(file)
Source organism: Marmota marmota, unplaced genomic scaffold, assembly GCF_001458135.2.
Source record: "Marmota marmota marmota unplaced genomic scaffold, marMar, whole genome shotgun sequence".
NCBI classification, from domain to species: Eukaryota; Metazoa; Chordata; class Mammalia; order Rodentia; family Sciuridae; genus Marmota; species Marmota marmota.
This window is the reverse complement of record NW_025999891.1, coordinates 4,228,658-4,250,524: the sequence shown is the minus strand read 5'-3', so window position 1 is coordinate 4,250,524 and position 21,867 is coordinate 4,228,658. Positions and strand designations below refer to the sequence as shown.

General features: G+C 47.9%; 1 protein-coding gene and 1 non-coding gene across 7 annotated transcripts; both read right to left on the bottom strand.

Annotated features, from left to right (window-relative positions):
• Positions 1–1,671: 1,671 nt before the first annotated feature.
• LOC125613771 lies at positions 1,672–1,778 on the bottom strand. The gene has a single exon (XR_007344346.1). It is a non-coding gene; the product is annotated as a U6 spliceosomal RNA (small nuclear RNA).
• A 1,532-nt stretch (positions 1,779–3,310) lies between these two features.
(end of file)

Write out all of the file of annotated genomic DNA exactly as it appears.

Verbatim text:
Source organism: Marmota marmota, unplaced genomic scaffold, assembly GCF_001458135.2.
Source record: "Marmota marmota marmota unplaced genomic scaffold, marMar, whole genome shotgun sequence".
NCBI classification, from domain to species: Eukaryota; Metazoa; Chordata; class Mammalia; order Rodentia; family Sciuridae; genus Marmota; species Marmota marmota.
This window is the reverse complement of record NW_025999891.1, coordinates 4,228,658-4,250,524: the sequence shown is the minus strand read 5'-3', so window position 1 is coordinate 4,250,524 and position 21,867 is coordinate 4,228,658. Positions and strand designations below refer to the sequence as shown.

General features: G+C 47.9%; 1 protein-coding gene and 1 non-coding gene across 7 annotated transcripts; both read right to left on the bottom strand.

Annotated features, from left to right (window-relative positions):
• Positions 1–1,671: 1,671 nt before the first annotated feature.
• LOC125613771 lies at positions 1,672–1,778 on the bottom strand. The gene has a single exon (XR_007344346.1). It is a non-coding gene; the product is annotated as a U6 spliceosomal RNA (small nuclear RNA).
• A 1,532-nt stretch (positions 1,779–3,310) lies between these two features.